In an early paper, GH Hardy talks about the distribution of "curious" sum:

$$ \sum_{\nu \leq n } \{ \nu \theta \}^2 = \tfrac{1}{12} n + O(1)$$

where $\{x\}:=x-\left \lfloor x \right \rfloor -1/2$. With a computer it was not hard to verify the linear growth, the factor of $\frac{1}{12}$ or the constant error term. Here are my experiments:

The line is rather easy to prove with Weyl equidistribution theorem - without the $O(1)$ term.

$$ \frac{1}{n}\sum_{\nu \leq n } \{ \nu \theta \}^2 \approx \int_{-\frac{1}{2}}^{\frac{1}{2}} x^2 \, dx = \frac{1}{12} $$

Are there any easy ways to understand the noise? It clearly has no limit... in the figure $\theta = \sqrt{7}$ the $O(1)$ error term is distributed between 0.05 and 0.30 with clear bands at indeterminate values.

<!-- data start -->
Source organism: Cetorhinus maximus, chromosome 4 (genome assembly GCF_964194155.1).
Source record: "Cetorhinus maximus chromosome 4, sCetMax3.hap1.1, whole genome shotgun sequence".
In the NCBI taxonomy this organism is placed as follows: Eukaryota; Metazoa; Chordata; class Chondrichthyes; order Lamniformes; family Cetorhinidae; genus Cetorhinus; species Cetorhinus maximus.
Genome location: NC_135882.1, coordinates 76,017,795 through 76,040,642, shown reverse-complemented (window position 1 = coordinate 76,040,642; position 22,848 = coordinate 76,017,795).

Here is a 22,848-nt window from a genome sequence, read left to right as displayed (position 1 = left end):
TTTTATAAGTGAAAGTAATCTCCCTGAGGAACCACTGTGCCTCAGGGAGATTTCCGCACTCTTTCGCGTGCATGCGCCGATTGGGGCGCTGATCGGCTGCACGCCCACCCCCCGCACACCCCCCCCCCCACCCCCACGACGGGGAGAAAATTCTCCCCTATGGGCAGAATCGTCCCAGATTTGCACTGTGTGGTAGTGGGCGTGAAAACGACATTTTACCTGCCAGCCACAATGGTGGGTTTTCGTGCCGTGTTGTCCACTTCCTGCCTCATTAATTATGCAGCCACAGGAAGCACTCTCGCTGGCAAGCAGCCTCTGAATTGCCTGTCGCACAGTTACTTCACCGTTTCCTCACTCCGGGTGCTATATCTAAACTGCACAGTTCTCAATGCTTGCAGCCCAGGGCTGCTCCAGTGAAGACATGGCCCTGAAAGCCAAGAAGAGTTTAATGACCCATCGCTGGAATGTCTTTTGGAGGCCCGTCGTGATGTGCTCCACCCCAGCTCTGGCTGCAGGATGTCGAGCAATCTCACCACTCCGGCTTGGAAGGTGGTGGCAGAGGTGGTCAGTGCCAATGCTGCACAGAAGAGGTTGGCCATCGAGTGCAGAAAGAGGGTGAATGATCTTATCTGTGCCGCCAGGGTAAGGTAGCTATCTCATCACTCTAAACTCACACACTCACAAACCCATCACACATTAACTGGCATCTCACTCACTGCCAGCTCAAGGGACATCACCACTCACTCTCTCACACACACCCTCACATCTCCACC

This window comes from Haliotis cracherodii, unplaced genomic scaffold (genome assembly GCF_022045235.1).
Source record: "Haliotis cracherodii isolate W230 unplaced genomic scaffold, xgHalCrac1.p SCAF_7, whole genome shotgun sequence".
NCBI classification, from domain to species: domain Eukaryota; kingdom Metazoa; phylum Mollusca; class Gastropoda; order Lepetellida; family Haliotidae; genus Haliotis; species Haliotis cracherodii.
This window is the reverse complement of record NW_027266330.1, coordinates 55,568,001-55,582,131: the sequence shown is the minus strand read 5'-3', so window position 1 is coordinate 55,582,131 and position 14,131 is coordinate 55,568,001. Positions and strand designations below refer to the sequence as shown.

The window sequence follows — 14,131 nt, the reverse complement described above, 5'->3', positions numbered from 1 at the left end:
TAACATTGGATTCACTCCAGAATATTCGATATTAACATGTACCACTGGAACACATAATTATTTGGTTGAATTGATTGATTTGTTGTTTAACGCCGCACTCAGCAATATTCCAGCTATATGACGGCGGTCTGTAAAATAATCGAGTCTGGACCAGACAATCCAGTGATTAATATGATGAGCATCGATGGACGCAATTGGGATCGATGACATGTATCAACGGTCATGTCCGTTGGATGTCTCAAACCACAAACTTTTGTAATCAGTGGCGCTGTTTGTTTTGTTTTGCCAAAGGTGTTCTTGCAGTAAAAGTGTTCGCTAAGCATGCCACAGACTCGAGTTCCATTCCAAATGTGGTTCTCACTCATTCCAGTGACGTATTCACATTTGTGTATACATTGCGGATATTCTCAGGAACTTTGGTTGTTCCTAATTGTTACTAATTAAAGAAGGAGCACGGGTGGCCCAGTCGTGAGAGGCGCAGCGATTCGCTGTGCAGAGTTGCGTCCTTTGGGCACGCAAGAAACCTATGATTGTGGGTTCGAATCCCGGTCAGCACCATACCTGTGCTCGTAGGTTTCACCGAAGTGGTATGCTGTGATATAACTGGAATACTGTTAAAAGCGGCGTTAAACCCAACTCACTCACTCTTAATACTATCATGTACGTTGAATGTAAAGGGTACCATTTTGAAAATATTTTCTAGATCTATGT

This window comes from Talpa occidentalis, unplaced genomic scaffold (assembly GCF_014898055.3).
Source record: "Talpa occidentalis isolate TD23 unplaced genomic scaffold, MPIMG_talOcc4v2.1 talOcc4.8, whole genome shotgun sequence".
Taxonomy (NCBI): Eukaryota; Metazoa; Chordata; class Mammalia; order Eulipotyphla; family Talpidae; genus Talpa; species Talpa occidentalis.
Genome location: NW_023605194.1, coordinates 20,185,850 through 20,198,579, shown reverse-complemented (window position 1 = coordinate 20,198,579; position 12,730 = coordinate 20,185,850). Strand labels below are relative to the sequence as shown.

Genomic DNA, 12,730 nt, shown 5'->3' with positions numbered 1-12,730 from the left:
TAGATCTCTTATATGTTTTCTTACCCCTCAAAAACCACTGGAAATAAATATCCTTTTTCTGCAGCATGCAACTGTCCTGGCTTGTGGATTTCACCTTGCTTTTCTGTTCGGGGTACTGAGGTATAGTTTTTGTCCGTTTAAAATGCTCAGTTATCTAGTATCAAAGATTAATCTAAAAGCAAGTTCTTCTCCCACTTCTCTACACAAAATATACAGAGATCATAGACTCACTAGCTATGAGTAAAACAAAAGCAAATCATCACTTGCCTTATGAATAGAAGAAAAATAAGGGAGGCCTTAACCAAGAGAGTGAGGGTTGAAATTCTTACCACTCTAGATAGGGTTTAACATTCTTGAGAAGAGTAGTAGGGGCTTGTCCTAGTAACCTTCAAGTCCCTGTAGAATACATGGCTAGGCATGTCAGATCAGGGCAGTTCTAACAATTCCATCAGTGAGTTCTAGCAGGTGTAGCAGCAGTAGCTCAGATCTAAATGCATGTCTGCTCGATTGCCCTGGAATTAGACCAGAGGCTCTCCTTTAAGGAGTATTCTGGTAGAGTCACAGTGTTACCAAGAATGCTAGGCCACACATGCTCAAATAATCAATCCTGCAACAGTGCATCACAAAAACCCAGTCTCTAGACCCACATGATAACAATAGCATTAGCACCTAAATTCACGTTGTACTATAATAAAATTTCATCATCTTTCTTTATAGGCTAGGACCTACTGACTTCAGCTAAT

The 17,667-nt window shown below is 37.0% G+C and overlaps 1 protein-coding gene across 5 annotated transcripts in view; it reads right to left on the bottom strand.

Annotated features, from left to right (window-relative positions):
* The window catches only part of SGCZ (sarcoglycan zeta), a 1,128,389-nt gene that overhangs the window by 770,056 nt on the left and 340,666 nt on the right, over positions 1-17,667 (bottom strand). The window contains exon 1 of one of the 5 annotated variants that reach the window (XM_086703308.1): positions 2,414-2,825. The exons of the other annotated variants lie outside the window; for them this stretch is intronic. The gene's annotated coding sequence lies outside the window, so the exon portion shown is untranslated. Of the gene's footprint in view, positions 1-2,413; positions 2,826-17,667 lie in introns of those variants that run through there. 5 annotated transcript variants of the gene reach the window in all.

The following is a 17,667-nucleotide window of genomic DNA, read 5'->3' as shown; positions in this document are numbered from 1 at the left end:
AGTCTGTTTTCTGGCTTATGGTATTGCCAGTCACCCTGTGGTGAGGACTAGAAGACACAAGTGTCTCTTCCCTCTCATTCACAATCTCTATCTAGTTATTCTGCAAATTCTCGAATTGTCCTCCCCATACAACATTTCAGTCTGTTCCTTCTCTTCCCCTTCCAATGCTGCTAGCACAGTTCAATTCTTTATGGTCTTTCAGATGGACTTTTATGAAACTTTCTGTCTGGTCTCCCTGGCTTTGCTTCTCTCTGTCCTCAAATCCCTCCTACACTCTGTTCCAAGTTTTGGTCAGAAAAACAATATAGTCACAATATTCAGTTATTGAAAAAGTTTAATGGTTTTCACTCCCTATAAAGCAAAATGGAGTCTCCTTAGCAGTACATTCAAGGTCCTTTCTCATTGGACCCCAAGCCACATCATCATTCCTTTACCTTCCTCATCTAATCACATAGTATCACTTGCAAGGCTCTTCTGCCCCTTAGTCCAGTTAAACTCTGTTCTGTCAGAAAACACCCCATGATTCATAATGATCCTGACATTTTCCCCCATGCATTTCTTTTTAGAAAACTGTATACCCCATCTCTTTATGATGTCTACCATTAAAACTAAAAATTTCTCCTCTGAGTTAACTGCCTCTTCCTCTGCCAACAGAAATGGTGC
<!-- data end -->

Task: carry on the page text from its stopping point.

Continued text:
Obviously $\theta \notin \mathbb{Q}$ and even then the uncertainty might be too large.

I had computed the Fourier series in order to trace the proof of the Von Neumann ergodic theorem.

We can plot the sum of the sawtooth functions. The first 10 and the first 100 terms. The limit of $\sum_{\nu \leq n} \{ \nu \theta \}^2$ is highly oscillatory but does not converge at some points.